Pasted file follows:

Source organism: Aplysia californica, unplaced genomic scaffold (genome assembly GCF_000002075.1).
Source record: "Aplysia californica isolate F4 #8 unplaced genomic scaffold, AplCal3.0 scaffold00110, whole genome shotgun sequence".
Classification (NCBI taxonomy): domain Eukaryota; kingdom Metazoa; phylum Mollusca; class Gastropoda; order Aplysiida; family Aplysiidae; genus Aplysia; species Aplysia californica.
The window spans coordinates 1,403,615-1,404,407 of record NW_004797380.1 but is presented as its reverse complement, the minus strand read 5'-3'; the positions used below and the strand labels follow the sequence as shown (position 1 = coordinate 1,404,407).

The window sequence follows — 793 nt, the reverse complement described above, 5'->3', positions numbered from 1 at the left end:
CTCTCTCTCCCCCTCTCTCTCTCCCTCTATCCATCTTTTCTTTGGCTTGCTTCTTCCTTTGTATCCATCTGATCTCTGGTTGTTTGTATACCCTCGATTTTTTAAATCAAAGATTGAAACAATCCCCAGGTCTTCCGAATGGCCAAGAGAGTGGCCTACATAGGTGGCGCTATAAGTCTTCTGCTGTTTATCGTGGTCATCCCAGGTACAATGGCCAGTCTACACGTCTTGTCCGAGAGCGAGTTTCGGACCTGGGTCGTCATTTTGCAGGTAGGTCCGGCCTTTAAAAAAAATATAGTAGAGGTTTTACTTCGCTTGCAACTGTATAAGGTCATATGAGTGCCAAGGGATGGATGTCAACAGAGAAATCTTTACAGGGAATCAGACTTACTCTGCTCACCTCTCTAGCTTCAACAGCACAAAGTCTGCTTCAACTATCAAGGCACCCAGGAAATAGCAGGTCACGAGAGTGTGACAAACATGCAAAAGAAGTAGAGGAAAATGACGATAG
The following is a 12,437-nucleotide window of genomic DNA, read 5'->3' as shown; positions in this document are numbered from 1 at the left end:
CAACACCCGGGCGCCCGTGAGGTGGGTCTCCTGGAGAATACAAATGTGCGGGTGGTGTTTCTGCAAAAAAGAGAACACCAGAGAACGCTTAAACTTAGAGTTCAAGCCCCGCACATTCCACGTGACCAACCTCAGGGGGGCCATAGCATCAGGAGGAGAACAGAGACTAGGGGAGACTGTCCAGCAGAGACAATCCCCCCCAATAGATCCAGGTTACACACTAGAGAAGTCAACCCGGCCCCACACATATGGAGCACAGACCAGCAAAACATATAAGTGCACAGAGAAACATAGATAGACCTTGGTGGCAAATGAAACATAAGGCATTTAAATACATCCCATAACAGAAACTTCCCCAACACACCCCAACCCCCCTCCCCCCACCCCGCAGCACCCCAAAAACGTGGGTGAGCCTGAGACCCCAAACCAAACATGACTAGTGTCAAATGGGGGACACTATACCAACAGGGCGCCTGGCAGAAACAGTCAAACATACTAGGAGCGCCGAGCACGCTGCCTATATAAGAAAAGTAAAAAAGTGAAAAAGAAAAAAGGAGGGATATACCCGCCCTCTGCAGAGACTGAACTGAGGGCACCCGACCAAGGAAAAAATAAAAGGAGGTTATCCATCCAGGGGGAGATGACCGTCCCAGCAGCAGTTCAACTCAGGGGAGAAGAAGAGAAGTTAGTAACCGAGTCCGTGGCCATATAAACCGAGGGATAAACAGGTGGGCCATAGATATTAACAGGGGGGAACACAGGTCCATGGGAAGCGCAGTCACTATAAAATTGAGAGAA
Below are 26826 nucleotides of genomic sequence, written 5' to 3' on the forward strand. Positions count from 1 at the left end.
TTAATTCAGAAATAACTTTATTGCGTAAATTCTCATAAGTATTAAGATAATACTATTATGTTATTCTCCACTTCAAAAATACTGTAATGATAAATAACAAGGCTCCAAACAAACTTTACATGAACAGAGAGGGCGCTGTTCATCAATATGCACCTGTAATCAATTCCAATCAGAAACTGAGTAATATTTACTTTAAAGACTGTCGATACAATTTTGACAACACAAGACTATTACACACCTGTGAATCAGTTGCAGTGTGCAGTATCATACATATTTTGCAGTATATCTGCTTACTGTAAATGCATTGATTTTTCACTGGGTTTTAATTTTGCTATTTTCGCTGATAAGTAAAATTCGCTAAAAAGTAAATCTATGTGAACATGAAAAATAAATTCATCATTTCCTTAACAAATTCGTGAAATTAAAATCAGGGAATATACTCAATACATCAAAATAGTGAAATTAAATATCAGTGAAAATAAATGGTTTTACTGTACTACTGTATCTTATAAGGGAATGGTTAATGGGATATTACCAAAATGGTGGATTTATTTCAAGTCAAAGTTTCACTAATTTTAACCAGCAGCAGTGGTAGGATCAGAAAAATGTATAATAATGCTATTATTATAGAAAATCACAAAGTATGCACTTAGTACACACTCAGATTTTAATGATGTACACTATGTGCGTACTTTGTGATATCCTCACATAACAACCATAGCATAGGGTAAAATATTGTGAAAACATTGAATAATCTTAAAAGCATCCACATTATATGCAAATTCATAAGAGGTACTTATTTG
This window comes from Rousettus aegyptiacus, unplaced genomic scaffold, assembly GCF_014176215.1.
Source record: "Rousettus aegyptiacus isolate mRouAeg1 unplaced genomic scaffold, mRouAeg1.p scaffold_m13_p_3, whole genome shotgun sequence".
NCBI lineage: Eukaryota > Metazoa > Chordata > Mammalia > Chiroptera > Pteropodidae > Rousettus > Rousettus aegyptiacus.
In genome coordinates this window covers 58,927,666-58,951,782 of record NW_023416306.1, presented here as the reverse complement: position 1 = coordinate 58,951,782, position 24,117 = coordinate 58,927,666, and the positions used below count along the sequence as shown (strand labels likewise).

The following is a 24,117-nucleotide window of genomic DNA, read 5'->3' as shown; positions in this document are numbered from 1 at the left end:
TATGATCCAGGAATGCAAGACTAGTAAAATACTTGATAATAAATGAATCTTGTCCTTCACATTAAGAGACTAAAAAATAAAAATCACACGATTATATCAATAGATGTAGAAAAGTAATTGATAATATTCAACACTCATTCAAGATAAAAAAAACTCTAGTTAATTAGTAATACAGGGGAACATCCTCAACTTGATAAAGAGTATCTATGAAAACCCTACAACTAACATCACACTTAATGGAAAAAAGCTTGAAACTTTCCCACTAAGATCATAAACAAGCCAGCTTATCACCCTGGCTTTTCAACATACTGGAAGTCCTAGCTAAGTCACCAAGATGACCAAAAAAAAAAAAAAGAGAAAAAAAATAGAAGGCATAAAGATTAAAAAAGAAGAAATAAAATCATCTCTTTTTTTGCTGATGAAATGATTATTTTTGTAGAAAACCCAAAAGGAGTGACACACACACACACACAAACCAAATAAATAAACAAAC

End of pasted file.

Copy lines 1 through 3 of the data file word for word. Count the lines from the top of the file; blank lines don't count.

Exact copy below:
Source organism: Aplysia californica, unplaced genomic scaffold (genome assembly GCF_000002075.1).
Source record: "Aplysia californica isolate F4 #8 unplaced genomic scaffold, AplCal3.0 scaffold00110, whole genome shotgun sequence".
Classification (NCBI taxonomy): domain Eukaryota; kingdom Metazoa; phylum Mollusca; class Gastropoda; order Aplysiida; family Aplysiidae; genus Aplysia; species Aplysia californica.